Japanese Tea Ceremony Ichigo Ichie Calligraphy Poster

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Description

These kanji characters have a deep association with the Japanese tea ceremony, and Ichigo ichie along the spirit behind this expression is familiar to a growing number of people outside Japan. It’s often translated into English as ‘one time, one encounter’ or ‘each moment only once.’

The characters are written horizontally here and are read in the traditional way from right to left. We have chosen the character 会 here, it’s the last character, the one on the left. It’s invariably used in everyday situations as well as in this context. So if you’re wondering about how to write ichigo ichie in Japanese, this version is the one that’s most often seen and referenced these days.

But there is an older character that is no longer in general use that was once used here, it has a peaked ‘roof’ at the top as this character does, but has more elements below it. We also offer a vertical version of Ichigo ichie separately, and that work features the older character at the bottom for aesthetic and historical reasons. It works well with the vertical style, and it also reflects the history of this sentiment, which has its roots in the 16th century.

You can find it offered separately in our shop, so please have a look at both and see which best suits your needs! One consideration might be the size and shape of the paper-this horizontal style tends to work best with paper that is appreciably longer than it is wide, so that the blank space is more evenly distributed around the calligraphy. It also lends a distinct flavor to this design that draws attention to it.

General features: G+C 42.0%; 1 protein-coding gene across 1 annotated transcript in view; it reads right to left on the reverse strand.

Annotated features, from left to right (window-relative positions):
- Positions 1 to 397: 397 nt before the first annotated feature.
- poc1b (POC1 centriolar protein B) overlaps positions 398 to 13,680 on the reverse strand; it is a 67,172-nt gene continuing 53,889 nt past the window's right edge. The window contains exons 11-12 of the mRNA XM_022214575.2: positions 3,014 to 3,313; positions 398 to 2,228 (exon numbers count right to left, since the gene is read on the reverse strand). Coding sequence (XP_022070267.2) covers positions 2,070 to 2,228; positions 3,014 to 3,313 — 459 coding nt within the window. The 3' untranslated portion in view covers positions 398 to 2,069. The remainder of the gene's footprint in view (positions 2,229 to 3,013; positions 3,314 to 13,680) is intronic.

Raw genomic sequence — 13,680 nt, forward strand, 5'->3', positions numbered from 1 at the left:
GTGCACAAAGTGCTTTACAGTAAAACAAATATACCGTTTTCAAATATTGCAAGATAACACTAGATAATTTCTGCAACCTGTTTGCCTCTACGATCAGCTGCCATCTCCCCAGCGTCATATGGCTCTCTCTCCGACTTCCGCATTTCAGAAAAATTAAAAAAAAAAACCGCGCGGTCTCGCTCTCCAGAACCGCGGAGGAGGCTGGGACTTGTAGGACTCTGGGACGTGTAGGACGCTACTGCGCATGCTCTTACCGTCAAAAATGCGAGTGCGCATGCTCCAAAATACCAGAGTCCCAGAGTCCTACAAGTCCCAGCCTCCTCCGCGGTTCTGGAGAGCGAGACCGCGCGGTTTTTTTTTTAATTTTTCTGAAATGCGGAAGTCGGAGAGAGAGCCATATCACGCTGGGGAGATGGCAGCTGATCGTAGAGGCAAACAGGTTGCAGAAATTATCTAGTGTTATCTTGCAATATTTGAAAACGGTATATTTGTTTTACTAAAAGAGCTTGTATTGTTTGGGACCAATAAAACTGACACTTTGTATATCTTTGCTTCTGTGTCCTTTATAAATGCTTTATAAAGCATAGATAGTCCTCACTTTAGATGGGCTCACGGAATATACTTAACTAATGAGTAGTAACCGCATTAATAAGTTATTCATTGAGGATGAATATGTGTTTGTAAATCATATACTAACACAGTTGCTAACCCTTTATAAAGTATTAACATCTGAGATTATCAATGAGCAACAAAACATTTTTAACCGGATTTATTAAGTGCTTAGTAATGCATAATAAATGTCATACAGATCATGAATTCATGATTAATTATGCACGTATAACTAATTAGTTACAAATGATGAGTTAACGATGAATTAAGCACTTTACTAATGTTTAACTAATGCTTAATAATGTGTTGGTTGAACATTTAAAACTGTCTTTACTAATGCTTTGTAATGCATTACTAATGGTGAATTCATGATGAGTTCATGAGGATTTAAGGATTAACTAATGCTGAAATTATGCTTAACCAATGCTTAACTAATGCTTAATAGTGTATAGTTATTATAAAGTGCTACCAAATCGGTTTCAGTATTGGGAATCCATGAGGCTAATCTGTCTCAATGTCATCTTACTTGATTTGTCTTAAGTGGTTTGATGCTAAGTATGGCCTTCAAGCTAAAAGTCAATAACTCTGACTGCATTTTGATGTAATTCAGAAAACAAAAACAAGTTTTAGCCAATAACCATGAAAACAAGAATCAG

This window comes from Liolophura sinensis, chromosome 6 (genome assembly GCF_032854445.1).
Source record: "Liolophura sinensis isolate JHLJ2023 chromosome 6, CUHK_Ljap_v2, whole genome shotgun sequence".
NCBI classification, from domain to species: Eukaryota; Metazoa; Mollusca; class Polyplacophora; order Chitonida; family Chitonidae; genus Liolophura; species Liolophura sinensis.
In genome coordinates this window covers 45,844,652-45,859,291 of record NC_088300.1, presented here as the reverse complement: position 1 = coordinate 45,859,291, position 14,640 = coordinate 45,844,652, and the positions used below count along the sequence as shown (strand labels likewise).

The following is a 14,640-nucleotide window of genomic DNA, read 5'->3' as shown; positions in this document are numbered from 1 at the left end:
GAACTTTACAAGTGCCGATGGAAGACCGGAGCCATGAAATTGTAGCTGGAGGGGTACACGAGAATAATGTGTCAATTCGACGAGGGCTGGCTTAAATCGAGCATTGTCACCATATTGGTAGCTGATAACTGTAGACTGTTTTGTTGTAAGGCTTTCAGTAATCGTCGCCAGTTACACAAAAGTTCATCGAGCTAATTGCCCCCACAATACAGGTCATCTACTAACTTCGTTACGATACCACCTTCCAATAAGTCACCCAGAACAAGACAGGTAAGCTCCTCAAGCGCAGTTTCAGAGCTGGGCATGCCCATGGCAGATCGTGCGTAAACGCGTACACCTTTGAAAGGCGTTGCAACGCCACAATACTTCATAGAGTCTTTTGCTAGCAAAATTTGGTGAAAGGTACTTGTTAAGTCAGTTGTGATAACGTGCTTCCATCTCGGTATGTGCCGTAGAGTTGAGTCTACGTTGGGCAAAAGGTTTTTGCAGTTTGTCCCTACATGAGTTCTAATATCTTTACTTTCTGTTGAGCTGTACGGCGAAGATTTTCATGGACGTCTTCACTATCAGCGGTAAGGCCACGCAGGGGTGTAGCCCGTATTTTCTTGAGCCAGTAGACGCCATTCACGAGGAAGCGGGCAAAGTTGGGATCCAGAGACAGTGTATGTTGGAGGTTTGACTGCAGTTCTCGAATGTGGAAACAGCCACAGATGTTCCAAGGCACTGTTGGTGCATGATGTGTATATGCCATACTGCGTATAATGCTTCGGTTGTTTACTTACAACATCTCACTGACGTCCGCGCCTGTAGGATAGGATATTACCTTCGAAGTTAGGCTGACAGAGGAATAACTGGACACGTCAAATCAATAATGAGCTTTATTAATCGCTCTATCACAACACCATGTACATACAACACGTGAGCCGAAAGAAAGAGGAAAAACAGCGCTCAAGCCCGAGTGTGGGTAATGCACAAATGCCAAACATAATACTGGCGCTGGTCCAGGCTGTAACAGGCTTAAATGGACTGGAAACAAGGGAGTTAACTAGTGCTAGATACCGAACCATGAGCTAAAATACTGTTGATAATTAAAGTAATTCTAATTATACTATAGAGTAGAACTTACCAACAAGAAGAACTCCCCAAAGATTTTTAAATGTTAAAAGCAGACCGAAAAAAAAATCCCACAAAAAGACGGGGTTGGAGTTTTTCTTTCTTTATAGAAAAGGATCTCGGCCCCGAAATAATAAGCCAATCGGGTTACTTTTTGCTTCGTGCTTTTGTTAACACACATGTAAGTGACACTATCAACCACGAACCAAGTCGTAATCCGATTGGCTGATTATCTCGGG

Both versions are associated with chado, the Japanese tea ceremony, also referred to as sado and chanoyu in Japanese, and can be seen on kakejiku(hanging scrolls) in tea room tokonoma(alcoves).

Tea master Sen no Rikyu is the source of the original expression that these four kanji characters are based on, and it pertains to the tea ceremony in that it is a reminder to the host that the occasion represents a truly once-in-a-lifetime chance that can never be repeated.

This is of course relatively easy to grasp if strangers gather and will soon depart and go their own ways, but it also applies to those who know each other very well and have the chance to meet often, even perhaps in similar contexts. The fact remains that future interactions can never recreate this encounter exactly.

This is indeed a philosophy more than simply a quote or proverb, and it is applicable to myriad aspects of life beyond the confines of the tea ceremony and the host’s role. It speaks to us all in each moment, and beseeches us to see the uniqueness of each interaction, however seemingly inconsequential it may be. Because it is through this practice that we can begin to truly experience a variety of events for what they are-precious and fleeting.

Although Ichigo Ichie has its roots in the Japanese tea ceremony, it also ultimately springs from zen Buddhism and an awareness of transience. Meditation and mindfulness are natural expressions of this teaching, and so it applies to anyone who seeks to live more fully.

In attending fully to others, we attend to the moment, which offers us everything if we choose to see it.

Four-character kanji compounds like this are referred to as a yojijukugo (四字熟語). There are hundreds, and they’re required study for Japanese children. They appear on school entrance exams, as well as in the conversation of well read people.

They are linguistic gems, conveying meaning compactly, colorfully and profoundly.

Brush artist Hiro created this work at his studio in Kyoto by hand. Then we scanned it for use here. Hiro’s red name stamp to the lower left of the calligraphy adds a dash of vibrant color and the black kanji characters written in a bold style on a simple white base give this design a dynamic energy and flow.  Its simple flair and the history behind it make this work a distinctive piece of wall art that’s just right for spaces with a minimalist decor, be it modern or more folk inspired.

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